Scientists from Spain’s University of Huelva, have used 3D printing to create a spiral structure capable of removing eighteen disinfection by-products (DBPs) from drinking water.
Chronic exposure to such chemicals has been demonstrated to increase health risks, including the threat of cancer, and the team’s research project aims to make the purification process more efficient at removing them. The scientists’ novel approach could have applications at water treatment facilities, to identify and separate the most dangerous chemicals, and make water safer to drink.
Disinfection by-products in drinking water
While water disinfection is essential to public health, toxic substances can be formed as a consequence of the process. These include a particularly volatile non-regulated group of chemicals called Haloketones (HKs), Trihalomethanes (THMs) and Nitrogenous disinfection by-products (N-DBPs), which are formed after several treatment processes. Many different methods exist for removing HKs, but even though the first technique was devised in 1995, research is ongoing in order to streamline the process. Researchers from the University of Cordoba for instance, developed a method of removing 14 HKs from treated water in 2015, which provided lower limits of detection than previous studies.
According to the Huelva researchers, the Cordoba method presented drawbacks, such as poor reproducibility and a low capacity of the extraction due to the small absorbent area. The Huelva scientists opted to build upon an existing technique called hollow-fibre liquid phase microextraction (HF-LPME) instead.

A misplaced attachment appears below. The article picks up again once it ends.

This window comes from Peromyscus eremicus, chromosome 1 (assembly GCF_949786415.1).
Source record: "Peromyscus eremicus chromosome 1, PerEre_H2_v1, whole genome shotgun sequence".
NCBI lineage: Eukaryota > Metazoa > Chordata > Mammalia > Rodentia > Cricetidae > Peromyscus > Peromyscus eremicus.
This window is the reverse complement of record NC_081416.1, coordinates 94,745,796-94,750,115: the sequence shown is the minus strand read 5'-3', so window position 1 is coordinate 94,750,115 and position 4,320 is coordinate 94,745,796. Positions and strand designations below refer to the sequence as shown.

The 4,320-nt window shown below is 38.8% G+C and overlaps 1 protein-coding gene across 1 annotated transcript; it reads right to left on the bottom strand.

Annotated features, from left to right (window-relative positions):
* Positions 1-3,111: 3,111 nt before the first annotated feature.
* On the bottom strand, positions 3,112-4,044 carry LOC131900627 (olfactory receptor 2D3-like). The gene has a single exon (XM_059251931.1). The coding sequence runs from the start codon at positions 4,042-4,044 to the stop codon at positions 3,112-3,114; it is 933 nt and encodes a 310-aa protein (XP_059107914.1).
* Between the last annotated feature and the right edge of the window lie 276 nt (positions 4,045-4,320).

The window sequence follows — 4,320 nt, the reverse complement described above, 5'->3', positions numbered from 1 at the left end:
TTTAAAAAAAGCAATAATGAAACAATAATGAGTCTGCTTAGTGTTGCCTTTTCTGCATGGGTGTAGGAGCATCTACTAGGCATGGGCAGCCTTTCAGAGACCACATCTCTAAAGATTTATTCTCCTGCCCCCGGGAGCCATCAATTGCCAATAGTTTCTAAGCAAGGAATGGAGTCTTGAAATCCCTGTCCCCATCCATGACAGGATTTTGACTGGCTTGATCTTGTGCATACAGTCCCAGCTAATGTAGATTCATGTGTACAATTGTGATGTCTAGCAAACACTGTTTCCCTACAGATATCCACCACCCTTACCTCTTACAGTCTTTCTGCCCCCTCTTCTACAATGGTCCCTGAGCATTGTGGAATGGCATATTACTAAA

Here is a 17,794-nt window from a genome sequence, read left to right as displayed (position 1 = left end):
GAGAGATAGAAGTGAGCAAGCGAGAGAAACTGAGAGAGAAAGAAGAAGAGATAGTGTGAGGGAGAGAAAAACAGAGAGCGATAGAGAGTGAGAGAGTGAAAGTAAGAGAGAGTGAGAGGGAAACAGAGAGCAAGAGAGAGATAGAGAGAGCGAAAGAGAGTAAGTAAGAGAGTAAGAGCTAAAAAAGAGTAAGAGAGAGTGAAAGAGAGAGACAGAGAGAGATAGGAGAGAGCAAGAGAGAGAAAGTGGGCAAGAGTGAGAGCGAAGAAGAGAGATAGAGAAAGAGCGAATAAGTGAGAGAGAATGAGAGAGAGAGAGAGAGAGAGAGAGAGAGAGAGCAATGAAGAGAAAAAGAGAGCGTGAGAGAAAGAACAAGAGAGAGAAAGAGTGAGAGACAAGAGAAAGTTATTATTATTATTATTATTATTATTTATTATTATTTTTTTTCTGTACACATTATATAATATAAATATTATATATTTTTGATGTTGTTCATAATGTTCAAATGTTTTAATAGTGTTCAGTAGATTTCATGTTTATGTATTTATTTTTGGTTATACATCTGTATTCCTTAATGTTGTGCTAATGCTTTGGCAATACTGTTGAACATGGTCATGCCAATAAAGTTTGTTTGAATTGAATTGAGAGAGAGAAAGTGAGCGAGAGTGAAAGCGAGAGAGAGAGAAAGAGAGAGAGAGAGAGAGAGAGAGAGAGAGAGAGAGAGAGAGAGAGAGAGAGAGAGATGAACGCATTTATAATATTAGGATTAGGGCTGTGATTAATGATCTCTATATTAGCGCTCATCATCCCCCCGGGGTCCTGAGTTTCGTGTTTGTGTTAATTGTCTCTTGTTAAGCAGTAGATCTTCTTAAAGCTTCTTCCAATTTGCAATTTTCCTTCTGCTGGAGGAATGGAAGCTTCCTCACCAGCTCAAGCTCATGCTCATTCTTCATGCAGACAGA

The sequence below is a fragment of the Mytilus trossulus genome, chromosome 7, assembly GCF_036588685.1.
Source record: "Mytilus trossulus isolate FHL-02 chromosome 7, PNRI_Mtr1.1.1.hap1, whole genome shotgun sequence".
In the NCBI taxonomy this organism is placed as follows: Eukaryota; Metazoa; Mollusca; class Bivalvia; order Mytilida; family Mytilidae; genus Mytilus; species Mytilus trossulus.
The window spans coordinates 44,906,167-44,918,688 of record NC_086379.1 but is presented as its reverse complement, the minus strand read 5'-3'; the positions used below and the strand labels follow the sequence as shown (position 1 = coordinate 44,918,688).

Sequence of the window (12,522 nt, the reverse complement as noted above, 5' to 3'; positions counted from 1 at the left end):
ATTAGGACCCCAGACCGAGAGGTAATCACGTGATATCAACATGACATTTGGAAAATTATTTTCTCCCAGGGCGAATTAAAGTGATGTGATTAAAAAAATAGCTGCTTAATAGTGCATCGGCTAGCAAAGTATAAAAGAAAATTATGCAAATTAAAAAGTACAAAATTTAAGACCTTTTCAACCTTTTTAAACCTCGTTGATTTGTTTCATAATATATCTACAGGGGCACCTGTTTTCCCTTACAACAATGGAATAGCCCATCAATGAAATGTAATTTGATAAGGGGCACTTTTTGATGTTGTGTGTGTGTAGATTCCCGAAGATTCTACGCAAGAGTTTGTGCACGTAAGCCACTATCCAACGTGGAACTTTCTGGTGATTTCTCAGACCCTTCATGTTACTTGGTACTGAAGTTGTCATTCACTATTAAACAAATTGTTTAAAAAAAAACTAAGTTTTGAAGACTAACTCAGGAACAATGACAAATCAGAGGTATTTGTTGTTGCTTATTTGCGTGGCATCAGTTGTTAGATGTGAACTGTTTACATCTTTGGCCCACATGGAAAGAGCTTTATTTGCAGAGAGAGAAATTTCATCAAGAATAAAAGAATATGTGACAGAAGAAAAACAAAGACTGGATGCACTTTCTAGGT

Using 3D printing to create the assembly made it easy to operate, more robust and available at a lower cost than previous iterations, according to the researchers. In addition, the structure displayed a higher superficial area for the extraction, and the disposable nature of the fiber reduced the risk of cross-contamination or carryover effect. Additive manufacturing also enabled the scientists to overcome shortcomings identified in previous projects, such as difficulty miniaturizing the assembly and producing commercial prototypes.
The 3D printed support structure and new methodology
Designed using CAM software, the device was 3D printed using Wuppertal polypropylene hollow-fibre materials, in a Prusa i3 open source 3D printer. The final device featured an internal diameter of 600 μm, a wall thickness of 200 μm, and 0.2 μm pores. Composed of five pieces: the cap septum, septum, stopper piece, hollow fibre positioner and closure piece, the design was connected by a syringe needle leading through all the components.
Once these parts had been combined, the device’s hollow fiber positioner was then entered into the acceptor phase. This involved the application of 20 μL of octanol for 2 minutes to open its pores, in addition to making it more flexible. A mixture of sodium sulphate and pH adjusted water were then added to increase the extraction efficiency of the DBPs, before it was introduced to 20ml of sample drinking water.